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CraigEvans wrote on 09/01/07 at 07:28:13:
Right, much to my chagrin I've actually taken five minutes this morning to look at this. My revised assessment is that "very bad" wasn't harsh enough. My original thought of letting black have e4 if he wants holds:

1.e4 e5 2.d4 Qh4?? 3.Nf3! Qxe4 [What else? Not taking this pawn is an admission that black's play has been terrible] 4.Be2 exd4 [4...Nc6 5.dxe5 Nxe5 (5...Bb4+?! 6.c3! Bc5 7.Nbd2 ±) 6.O-O Nf6 7.Re1 Bb4!? 8.c3 (8.Nbd2!?) Be7 9.Nbd2 Qd5 10.Nxe5! Qxe5 11.Bf3 and any gambiteer worth his salt will like white's position] 5.O-O Be7 [I've taken this as the main line because it seems that black must block the e-file. Also, all other moves seem equally bad] 6.Nxd4 Nf6 7.Bf3 Qg6 8.Re1 Kf8 and now 9.Nb5 or 9.Bf4 are ± at the very least - white is almost certain to be able to get his pawn back while keeping his development lead and positional grip; black has a dead rook on h8 and a misplaced queen, and a dormant queenside.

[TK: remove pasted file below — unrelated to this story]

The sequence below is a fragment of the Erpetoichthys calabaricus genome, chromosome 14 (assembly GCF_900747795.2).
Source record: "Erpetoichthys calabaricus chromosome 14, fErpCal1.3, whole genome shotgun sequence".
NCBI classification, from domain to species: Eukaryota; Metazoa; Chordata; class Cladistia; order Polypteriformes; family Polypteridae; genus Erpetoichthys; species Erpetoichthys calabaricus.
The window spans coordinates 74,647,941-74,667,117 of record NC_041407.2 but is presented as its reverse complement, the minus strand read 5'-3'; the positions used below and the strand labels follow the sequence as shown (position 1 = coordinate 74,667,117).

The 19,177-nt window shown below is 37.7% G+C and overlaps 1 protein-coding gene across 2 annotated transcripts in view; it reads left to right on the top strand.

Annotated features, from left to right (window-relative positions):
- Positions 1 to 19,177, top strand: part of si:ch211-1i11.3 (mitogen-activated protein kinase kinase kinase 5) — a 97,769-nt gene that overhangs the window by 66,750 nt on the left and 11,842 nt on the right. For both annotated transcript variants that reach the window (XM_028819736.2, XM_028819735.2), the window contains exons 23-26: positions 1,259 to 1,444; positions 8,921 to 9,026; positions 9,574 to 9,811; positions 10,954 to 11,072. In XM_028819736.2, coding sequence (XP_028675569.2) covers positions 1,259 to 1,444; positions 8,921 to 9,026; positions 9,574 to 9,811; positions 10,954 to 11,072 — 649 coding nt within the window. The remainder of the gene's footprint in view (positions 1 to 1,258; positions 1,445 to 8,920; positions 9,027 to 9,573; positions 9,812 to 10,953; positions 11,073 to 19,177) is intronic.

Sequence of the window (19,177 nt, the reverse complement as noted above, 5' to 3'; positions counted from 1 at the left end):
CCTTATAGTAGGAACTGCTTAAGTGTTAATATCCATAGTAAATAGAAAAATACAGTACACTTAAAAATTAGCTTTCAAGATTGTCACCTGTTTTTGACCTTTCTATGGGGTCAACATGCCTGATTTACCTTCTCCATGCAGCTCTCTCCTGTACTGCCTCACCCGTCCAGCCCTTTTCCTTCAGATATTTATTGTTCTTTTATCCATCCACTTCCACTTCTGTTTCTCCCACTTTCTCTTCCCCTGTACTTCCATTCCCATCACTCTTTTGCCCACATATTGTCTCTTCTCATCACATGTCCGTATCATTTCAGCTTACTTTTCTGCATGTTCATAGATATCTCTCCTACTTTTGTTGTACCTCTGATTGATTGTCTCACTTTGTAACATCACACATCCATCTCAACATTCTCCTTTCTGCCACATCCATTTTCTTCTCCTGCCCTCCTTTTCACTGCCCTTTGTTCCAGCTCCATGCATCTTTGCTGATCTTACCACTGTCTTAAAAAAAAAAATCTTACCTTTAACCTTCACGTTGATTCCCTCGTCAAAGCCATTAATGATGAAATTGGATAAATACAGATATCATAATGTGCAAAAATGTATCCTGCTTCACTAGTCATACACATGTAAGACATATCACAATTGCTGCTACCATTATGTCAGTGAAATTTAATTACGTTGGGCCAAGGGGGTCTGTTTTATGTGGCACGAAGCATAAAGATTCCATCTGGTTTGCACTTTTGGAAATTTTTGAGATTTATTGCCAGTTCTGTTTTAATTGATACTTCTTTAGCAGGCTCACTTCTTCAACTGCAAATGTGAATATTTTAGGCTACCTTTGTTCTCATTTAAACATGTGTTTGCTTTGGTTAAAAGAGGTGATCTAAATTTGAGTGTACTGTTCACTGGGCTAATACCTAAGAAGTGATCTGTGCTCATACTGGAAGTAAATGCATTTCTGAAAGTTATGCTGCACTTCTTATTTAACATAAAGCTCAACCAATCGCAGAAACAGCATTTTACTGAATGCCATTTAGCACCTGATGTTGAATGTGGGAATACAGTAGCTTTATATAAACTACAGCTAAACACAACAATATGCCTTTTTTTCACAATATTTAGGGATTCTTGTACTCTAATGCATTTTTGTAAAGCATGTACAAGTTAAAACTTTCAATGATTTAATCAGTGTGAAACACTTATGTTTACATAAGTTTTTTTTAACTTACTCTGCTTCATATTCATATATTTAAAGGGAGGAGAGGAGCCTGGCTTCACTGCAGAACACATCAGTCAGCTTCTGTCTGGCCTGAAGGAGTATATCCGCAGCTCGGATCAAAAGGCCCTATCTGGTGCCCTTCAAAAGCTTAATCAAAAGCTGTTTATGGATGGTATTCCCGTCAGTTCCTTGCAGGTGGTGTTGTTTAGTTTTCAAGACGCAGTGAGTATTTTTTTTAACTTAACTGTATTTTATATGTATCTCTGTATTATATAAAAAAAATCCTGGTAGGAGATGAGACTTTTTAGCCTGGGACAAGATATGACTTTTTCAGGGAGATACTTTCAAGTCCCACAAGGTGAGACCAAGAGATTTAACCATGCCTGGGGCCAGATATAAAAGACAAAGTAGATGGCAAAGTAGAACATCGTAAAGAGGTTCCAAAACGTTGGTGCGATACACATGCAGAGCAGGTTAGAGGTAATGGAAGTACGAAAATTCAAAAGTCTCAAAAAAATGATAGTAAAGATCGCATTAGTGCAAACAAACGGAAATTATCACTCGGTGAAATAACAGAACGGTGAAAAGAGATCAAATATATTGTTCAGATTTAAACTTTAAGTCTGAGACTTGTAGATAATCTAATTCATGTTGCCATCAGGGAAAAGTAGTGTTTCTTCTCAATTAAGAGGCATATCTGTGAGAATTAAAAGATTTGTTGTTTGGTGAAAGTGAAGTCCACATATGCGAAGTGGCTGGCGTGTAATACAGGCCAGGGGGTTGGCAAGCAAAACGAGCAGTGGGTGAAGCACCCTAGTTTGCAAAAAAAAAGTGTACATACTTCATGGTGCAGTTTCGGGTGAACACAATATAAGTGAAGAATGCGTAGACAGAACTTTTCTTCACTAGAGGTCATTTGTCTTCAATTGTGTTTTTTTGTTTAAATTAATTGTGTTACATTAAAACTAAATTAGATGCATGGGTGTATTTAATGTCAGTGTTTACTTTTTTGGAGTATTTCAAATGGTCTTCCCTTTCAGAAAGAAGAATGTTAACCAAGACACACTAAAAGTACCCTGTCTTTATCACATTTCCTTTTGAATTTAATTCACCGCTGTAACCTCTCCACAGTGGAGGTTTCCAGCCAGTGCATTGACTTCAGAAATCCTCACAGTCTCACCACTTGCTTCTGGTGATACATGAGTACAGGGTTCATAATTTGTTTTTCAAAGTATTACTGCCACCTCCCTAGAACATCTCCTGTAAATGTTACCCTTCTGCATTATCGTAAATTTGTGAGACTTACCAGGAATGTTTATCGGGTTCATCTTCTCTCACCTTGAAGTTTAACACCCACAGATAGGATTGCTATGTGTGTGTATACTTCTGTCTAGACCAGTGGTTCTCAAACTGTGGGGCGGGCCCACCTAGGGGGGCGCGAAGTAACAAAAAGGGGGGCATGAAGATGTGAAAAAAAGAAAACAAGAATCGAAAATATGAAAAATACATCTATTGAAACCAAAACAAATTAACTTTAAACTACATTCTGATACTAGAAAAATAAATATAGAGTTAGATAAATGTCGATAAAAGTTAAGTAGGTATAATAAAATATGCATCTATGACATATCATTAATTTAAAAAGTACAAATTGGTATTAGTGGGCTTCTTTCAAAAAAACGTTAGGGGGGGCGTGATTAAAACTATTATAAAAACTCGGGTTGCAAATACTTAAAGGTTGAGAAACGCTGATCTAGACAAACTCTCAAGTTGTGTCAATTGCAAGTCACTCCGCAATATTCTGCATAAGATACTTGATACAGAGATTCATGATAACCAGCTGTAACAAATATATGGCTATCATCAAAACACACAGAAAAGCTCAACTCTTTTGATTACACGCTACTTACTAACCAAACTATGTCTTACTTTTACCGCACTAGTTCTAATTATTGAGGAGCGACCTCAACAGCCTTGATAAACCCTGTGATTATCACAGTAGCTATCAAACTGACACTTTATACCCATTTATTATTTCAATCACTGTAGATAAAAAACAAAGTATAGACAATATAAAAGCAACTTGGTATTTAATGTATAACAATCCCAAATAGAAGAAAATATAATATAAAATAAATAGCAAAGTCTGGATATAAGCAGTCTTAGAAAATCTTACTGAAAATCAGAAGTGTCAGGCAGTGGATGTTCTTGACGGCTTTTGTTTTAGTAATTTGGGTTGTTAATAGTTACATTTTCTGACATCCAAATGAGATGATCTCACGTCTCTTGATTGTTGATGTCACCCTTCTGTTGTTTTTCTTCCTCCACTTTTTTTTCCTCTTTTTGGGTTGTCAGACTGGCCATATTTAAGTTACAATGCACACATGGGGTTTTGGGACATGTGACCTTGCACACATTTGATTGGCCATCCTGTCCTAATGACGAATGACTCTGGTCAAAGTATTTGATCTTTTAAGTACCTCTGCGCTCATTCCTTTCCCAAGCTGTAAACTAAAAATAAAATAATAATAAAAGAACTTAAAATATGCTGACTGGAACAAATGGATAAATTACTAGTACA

So hopefully we can consign this idea to the scrapheap where it undoubtedly belongs. Sorry inn, nice try, no cigar.  Wink


Nice practical solution, but I think 4.Be2 exd4 5.0-0 Bb4, intending ...Ne7 gives Black greater resistance, when I think there's still some work to show, though maybe not much more.  Smiley

(Edit:  Honestly, the more I look at it, the position after 5...Bb4 doesn't look clear to me at all.  I might even prefer Black!)

Here's my version:

1.e4 e5 2.d4 Qh4 3.Bd3 exd4 4.Nf3 Qf6 5.Bg5 Qb6 6.0-0 Qxb2 7.Nbd2 Nc6 8.Nc4! Qb4 9.a4!

intending e5 or Bc1-a3 depending on Black's response.  White has a ready made kingside attack if the queen survives.

Though I have to admit that it took me more than 5 minutes to find the correct sequence for moves 8 and 9.  8.Rb1 was tempting, but the rook is actually better on a1 to support a4 and connects well with Bc1-a3 ideas.  I like the absurdity of the queen moves and the geometry of the pieces here.  Smiley

(What was shocking was the actual counterplay Black can obtain if White makes one inaccuracy.)   Shocked